PHOENIX (3TV/CBS 5) -- As the saying goes, money doesn't grow on trees, but money is flooding one community farm. A $100,000 donation, all thanks to Ellen DeGeneres and Sprouts. It's going to what some call 'an oasis in a food desert.' Farmers there have some useful tips if our shelves ever go empty again. It's called Spaces of Opportunity.

"You can pretty much grow anything," said Rodney Machokoto. His seeds will feed his family and others. Every space here is a different opportunity.

"We grow plants but we really focus on growing people," said Jamesha Gross with TigerMountain Foundation, an organization that uses farming to help people in communities with high incarceration rates. 

Machokoto said it's important to learn how to grow food because of what he went through in his home country of Zimbabwe. "We had one of the worst economic crises in the 21st century, and we saw our shelves go bare," said Machokoto. A similar scene across the valley during the pandemic.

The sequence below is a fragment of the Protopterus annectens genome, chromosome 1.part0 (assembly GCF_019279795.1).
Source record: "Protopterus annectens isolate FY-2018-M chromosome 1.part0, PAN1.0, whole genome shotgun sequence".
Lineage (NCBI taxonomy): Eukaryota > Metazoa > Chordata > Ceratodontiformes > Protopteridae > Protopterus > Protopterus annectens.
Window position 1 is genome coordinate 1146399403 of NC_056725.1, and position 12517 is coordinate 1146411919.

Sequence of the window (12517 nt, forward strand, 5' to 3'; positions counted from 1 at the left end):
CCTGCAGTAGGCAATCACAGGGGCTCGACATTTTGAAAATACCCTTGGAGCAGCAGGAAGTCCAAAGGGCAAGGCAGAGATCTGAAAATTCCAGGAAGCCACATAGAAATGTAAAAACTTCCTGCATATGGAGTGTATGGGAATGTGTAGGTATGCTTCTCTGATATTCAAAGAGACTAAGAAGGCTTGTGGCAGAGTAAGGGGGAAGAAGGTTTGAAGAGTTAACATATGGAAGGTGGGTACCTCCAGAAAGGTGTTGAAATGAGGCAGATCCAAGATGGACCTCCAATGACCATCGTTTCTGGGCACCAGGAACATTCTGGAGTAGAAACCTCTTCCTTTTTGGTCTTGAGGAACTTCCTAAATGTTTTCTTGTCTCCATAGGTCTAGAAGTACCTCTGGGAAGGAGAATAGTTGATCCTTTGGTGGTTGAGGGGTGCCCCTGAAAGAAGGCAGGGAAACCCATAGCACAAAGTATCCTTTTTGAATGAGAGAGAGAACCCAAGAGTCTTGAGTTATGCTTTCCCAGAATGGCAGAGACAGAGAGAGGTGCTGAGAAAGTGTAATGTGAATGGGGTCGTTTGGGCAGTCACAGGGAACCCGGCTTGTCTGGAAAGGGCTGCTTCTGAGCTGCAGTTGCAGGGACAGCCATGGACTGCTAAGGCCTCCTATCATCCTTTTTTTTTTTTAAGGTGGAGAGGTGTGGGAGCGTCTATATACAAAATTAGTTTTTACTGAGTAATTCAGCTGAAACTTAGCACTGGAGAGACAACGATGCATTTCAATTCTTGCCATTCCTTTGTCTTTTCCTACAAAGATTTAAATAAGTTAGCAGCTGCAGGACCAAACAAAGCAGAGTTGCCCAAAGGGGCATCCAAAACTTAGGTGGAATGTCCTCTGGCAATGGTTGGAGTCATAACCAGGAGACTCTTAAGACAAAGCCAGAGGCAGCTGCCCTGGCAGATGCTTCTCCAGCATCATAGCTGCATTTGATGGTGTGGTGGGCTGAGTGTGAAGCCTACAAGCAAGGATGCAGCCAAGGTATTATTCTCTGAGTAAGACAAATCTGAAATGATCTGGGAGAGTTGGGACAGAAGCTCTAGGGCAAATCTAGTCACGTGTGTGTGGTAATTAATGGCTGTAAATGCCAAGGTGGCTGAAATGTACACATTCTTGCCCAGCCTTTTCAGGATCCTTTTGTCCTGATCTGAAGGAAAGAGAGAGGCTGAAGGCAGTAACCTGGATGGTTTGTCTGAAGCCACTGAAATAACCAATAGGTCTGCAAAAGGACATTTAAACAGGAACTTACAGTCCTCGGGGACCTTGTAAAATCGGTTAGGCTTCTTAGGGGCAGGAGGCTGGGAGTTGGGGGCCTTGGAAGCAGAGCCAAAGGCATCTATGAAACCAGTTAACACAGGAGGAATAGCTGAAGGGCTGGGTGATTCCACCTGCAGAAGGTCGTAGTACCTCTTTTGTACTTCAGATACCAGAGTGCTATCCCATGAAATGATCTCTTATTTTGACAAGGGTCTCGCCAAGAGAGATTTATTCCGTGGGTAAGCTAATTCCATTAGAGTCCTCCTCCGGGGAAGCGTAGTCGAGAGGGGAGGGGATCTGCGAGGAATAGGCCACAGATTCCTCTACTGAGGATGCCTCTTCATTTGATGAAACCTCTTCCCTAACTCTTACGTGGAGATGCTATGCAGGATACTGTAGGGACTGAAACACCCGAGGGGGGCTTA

"Here in the US, most of my colleagues don't know what to do with the seed," said Machokoto.

That's what the people behind the 18-acre property are trying to change. It's a partnership with many faces, including Roosevelt School District and The Desert Botanical Garden. They built this oasis here because South Phoenix is in a food desert.

"Meaning we don't have as many grocery stores as Mesa or Scottsdale," said Perla Garcia, a volunteer with Spaces of Opportunity. "The lifespan from people living on the east side compared to our communities is a ten-year difference, and this has to do with our nutrition."

Ellen and Sprouts vowed to donate $100,000 for their efforts so people like the Machokotos can continue to grow in a food desert.

If you're interested in Spaces of Opportunity, click here.


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